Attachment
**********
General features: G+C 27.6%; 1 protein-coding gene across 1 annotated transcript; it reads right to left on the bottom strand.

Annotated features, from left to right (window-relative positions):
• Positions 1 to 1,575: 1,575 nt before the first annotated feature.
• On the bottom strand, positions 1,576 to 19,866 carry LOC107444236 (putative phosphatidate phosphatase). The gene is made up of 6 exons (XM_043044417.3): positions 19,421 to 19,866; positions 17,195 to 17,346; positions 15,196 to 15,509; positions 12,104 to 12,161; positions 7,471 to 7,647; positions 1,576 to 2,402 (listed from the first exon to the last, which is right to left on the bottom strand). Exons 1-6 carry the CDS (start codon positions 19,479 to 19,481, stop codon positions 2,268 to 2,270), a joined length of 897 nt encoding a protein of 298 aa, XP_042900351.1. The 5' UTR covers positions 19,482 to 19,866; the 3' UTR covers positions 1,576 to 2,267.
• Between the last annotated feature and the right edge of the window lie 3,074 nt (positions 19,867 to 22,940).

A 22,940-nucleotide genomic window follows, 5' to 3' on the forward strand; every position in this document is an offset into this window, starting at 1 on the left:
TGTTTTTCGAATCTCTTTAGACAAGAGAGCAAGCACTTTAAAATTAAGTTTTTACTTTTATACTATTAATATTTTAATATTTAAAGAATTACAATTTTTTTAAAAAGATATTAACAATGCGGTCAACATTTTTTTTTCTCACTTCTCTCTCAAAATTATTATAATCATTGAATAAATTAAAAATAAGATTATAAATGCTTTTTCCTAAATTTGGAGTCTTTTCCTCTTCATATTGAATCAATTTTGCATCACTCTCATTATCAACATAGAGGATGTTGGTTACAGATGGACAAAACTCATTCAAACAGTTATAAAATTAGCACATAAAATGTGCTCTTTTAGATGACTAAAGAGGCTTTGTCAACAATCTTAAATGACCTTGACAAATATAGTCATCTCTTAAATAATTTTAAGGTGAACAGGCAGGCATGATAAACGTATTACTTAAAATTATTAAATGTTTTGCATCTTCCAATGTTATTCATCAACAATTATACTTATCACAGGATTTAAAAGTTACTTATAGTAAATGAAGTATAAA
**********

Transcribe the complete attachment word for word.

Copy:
General features: G+C 27.6%; 1 protein-coding gene across 1 annotated transcript; it reads right to left on the bottom strand.

Annotated features, from left to right (window-relative positions):
• Positions 1 to 1,575: 1,575 nt before the first annotated feature.
• On the bottom strand, positions 1,576 to 19,866 carry LOC107444236 (putative phosphatidate phosphatase). The gene is made up of 6 exons (XM_043044417.3): positions 19,421 to 19,866; positions 17,195 to 17,346; positions 15,196 to 15,509; positions 12,104 to 12,161; positions 7,471 to 7,647; positions 1,576 to 2,402 (listed from the first exon to the last, which is right to left on the bottom strand). Exons 1-6 carry the CDS (start codon positions 19,479 to 19,481, stop codon positions 2,268 to 2,270), a joined length of 897 nt encoding a protein of 298 aa, XP_042900351.1. The 5' UTR covers positions 19,482 to 19,866; the 3' UTR covers positions 1,576 to 2,267.
• Between the last annotated feature and the right edge of the window lie 3,074 nt (positions 19,867 to 22,940).

A 22,940-nucleotide genomic window follows, 5' to 3' on the forward strand; every position in this document is an offset into this window, starting at 1 on the left:
TGTTTTTCGAATCTCTTTAGACAAGAGAGCAAGCACTTTAAAATTAAGTTTTTACTTTTATACTATTAATATTTTAATATTTAAAGAATTACAATTTTTTTAAAAAGATATTAACAATGCGGTCAACATTTTTTTTTCTCACTTCTCTCTCAAAATTATTATAATCATTGAATAAATTAAAAATAAGATTATAAATGCTTTTTCCTAAATTTGGAGTCTTTTCCTCTTCATATTGAATCAATTTTGCATCACTCTCATTATCAACATAGAGGATGTTGGTTACAGATGGACAAAACTCATTCAAACAGTTATAAAATTAGCACATAAAATGTGCTCTTTTAGATGACTAAAGAGGCTTTGTCAACAATCTTAAATGACCTTGACAAATATAGTCATCTCTTAAATAATTTTAAGGTGAACAGGCAGGCATGATAAACGTATTACTTAAAATTATTAAATGTTTTGCATCTTCCAATGTTATTCATCAACAATTATACTTATCACAGGATTTAAAAGTTACTTATAGTAAATGAAGTATAAA